Featured Releases -
Jean SIBELIUS (1865-1957)
Pelléas et Mélisande
Musik zu einer Szene • Valse lyrique
Valse chevaleresque • Morceau romantique
Pia Pajala, Soprano • Sari Nordqvist, Mezzo-soprano
Turku Philharmonic Orchestra • Leif Segerstam
No sooner had Sibelius moved to the town of Järvenpää in 1904 than he was commissioned by the Swedish Theatre to write incidental music for Maeterlinck’s Pelléas et Mélisande. At the time it was his most ambitious undertaking in the genre of incidental music and his setting included ten scenes, only one of which was cut when he adapted the piece as a concert suite. Dating from the same year, Musik zu einer Szene was originally intended to accompany a tableau and is full of striking contrasts. The two waltzes of 1921 are transcriptions of piano pieces, and reveal the potent influence of Tchaikovsky.
Krzysztof MEYER (b. 1943)
Piano Quartet† • Piano Quintet
Silesian String Quartet • Piotr Sałajczyk, Piano
†WORLD PREMIÈRE RECORDING
The twin series of symphonies and string quartets stand at the centre of Krzysztof Meyer’s achievement as one of the most renowned composers of our time. His mastery of the chamber medium is also revealed in the two works presented here. The Piano Quartet, Op. 112, heard here in its world première recording, is unusual in Meyer’s output for its one-movement structure with several contrasting sections. Elegy, threnody and caprice co-exist in an intense interplay of great passion. In its scale and impact the Piano Quintet recalls similar such pieces dating back to Brahms.
Carl CZERNY (1791-1857)
Music for Flute and Piano
Tois Rondeaux faciles et brillans
Introduzione, Variazioni e Finale
Duo concertant • Rondoletto concertant
Kazunori Seo, Flute • Makoto Ueno, Piano
Virtuoso pianist Carl Czerny was a pupil and friend of Beethoven in Vienna. His prodigious output as a composer included numerous sets of variations on operatic themes, both with orchestra [Naxos 8.573254] and, as with the Trois Rondeaux, Op. 347 on themes by Rossini and Bellini, in the form of entertaining chamber music. With its cadenza and technical flourishes the Introduction, Variations and Finale, Op. 80 is composed in true concerto style, while the elegance and refined artistry of the Rondoletto and Duo concertant are both characteristic of a Classical master whose works have only recently started to gain wider recognition.
John JOUBERT (b. 1927)
The Instant Moment1
Temps Perdu2 • Sinfonietta3
Henry Herford, Baritone1
Christopher Hirons and Pierre Joubert, Solo Violins2
Paul Arden-Taylor and Anna Evans, Oboes3
Keith Rubach and Christine Predota, Bassoons3
Stephen Roberts and James Buck, French Horns3
English String Orchestra • William Boughton
Born in Cape Town, John Joubert won a scholarship to study at the Royal Academy of Music in London, his successful career as a university lecturer and composer keeping him in England thereafter. Based on a short piece composed during the composer’s late teens and inspired by Marcel Proust’s Swann’s Way (from Remembrance of Things Past), Temps Perdu is an inventive set of variations ‘each of which sets out to explore some aspect of the memories evoked by the original’. The finely crafted Sinfonietta is notable for the imaginative writing for solo woodwinds, while the song-cycle The Instant Moment indelibly expresses widely contrasting reactions to the experience of love.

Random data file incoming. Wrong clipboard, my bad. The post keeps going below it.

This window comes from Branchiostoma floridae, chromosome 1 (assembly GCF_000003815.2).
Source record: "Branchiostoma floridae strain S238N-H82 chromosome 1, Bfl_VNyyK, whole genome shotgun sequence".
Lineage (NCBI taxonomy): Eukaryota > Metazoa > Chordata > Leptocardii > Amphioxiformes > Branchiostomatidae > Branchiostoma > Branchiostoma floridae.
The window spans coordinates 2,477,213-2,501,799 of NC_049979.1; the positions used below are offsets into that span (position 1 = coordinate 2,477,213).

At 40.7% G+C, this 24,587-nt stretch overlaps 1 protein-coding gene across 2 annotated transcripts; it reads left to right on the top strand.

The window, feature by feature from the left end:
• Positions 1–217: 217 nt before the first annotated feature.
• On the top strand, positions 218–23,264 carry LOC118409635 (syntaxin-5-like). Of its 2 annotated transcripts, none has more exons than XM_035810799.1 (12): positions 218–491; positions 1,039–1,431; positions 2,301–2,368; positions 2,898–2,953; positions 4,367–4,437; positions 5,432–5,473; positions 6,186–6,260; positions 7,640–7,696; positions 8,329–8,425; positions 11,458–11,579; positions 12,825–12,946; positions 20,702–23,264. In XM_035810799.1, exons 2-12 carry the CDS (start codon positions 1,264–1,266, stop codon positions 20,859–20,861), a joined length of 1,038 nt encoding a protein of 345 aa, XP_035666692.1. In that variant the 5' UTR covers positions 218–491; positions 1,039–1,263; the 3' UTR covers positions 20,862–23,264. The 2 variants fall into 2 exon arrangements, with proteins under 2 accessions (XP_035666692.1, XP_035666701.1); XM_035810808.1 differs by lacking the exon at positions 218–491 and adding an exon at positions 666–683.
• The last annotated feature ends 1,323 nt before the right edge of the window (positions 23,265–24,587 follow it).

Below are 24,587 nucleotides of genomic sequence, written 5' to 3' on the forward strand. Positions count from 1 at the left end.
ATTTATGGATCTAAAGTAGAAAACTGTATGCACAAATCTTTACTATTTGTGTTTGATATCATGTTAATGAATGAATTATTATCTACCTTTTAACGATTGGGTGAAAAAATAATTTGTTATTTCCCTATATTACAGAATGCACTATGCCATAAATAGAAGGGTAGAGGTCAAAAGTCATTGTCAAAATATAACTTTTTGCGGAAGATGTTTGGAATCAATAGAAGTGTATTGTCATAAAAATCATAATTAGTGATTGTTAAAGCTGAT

Gordon CHIN (b. 1957)
Symphony No. 3 ‘Taiwan’
Cello Concerto No. 1*
Wen-Sinn Yang, Cello* • Taiwan Philharmonic
Gordon Chin is one of Taiwan’s leading composers, and increasingly honoured by commissions and performances from major ensembles in North America, Asia and Europe. Featuring an array of exotic Chinese percussion instruments, Symphony No. 3 ‘Taiwan’ is a dramatically powerful work cast in three movements which explore his native country’s turbulent history. Specific literary quotations from Shakespeare, Blaise Pascal and Samuel Johnson elucidate the expressive moods of the three-movement Cello Concerto No. 1.
Jacques IBERT (1890-1962)
The Ballad of Reading Gaol
Three Ballet Pieces • Fairy
Song of Madness • Elizabethan Suite
Slovak Radio Symphony Orchestra • Adriano
Based on Oscar Wilde’s impassioned text Le Ballade de la Geôle de Reading, Jacques Ibert’s first symphonic work astonished and impressed audiences with its dark atmospheres of anguished madness and terror. The Trois Pièces de Ballet portray society guests with colourful music-hall wit, contrasting with the impressionistic symphonic poem Féerique and the horrors of war expressed in Chant de Folie, while the Suite Élisabéthaine introduces ancient styles to enhance Shakespeare’s A Midsummer Night’s Dream.
Andrew STANILAND (b. 1977)
Talking Down the Tiger
And other works for solo instruments and electronics
Ryan Scott, Percussion • Rob MacDonald, Guitar
Camille Watts, Flute • Frances Marie Uitti, Cello
Wallace Halladay, Soprano saxophone
Andrew Staniland, Electronics
Andrew Staniland is recognised as one of Canada’s most important and innovative musical voices, and his works are performed and broadcast internationally. He has already composed a powerful body of music for solo instruments with electronics, which reveals the exciting and evocative use he makes of sound files and ‘looping’. Talking Down the Tiger explores the ferociousness, beauty, and mystery of percussion instruments whilst Flute vs Tape is virtuosic, vivacious, and not afraid to embrace capricious fun. These qualities permeate his music and help explain why leading American writer Alex Ross calls it ‘alternately beautiful and terrifying’.